A Liberal party leadership riddled with ‘glaringly obvious problems’ has been blamed for the landslide defeat suffered in the Victorian state election.
After Melburnians voted for another four years of Labor leader Daniel Andrews to be the state’s premier on Saturday, Liberal consultant Megan Purcell took to social media to slam her party’s campaign management as dysfunctional.
A former candidate for the seat of Bendigo, Ms Purcell labelled state Liberal leader Matthew Guy and his cohort as having ‘egos as big as houses but some of them have not necessarily the brains to match’.
Victorian Liberal party consultant Megan Purcell has slammed the ‘dysfunctional’ leadership
In her explosive Facebook post, Ms Purcell lists the issues within the Liberal party that left her ‘mortified’.
She says Mr Guy’s ‘refusal to delegate’ made him overbearing.
‘Each campaign day was mapped out, planned and then scrapped and started again numerous times, often late at night.’
She wrote that he micro-managed every decision to the extent of personally mapping out which streets his campaign bus would drive through and was ‘not focused on big issues like actually winning votes with good policy’.
She said Mr Guy’s controversial to a cafe in Frankston, illegally operated by a former convicted drug offender, was one of many ‘last minute mistakes’.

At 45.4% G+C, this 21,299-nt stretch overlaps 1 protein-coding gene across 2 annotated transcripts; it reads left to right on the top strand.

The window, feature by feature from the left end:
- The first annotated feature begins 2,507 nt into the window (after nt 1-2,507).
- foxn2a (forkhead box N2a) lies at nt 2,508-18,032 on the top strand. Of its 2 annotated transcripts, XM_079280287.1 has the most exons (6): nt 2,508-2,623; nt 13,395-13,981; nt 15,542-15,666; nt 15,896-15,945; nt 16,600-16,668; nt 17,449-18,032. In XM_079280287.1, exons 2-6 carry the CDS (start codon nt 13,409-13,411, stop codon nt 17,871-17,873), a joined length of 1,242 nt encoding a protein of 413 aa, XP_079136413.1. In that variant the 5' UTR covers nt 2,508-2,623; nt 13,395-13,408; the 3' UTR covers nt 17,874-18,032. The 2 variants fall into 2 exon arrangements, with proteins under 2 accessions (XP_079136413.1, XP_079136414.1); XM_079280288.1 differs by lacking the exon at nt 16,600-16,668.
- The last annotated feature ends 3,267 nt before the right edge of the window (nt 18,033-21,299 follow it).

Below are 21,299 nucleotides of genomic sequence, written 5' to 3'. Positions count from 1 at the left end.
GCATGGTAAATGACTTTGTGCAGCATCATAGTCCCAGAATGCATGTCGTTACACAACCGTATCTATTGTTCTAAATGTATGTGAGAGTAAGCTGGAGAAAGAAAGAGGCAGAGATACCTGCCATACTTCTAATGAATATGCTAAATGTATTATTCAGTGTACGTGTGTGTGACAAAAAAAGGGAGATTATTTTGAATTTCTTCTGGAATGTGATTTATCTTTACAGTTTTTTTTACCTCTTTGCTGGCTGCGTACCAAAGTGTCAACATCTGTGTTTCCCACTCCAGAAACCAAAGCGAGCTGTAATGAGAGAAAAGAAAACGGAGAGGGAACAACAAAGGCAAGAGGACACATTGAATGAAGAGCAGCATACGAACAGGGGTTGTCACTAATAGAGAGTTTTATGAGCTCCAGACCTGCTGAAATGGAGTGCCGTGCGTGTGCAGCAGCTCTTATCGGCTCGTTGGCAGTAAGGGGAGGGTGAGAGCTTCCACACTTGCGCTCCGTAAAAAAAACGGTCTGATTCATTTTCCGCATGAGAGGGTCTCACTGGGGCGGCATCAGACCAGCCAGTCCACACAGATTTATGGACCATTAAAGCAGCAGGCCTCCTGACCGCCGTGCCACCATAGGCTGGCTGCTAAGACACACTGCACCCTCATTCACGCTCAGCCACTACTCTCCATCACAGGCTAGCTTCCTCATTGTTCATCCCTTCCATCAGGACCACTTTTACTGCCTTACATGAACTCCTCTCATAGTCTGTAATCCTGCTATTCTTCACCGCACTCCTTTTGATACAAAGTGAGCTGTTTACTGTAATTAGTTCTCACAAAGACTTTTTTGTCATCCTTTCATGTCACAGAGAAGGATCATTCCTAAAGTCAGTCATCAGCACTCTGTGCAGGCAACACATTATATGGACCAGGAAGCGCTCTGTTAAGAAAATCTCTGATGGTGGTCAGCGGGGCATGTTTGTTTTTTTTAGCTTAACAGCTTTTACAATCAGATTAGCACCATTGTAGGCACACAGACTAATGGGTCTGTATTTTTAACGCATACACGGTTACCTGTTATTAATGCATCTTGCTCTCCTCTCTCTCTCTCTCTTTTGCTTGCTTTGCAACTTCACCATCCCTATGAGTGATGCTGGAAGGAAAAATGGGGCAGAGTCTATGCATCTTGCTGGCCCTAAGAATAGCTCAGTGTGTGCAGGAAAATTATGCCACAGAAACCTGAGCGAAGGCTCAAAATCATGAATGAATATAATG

In a heated Facebook post (pictured), Ms Purcell takes aim at seven male leaders of the party
Ms Purcell went on to voice her anger at the fact that the party’s leadership were predominantly male.
‘For goodness’ sake fellas surely it’s time to give us ladies a go,’ she wrote.
‘We can’t possibly stuff it up any worse than you lot!!?’
She did, however, commend State Director Nick Demiris for listening to her concerns of the leadership being ‘dismissive and disrespectful’, but lamented it was too late to change anything.
Signing off on the post, she wrote: ‘The good news is that we can and will do better. I’ve learnt something, and I’m not going anywhere…’
The statement comes the day after a ‘bloodbath’ in which Labor retained the state’s leadership with 52 seats out of the 88 seat Legislative Assembly.
Her post comes after Liberal leader Matthew Guy (pictured) lost the state election in spectacular fashion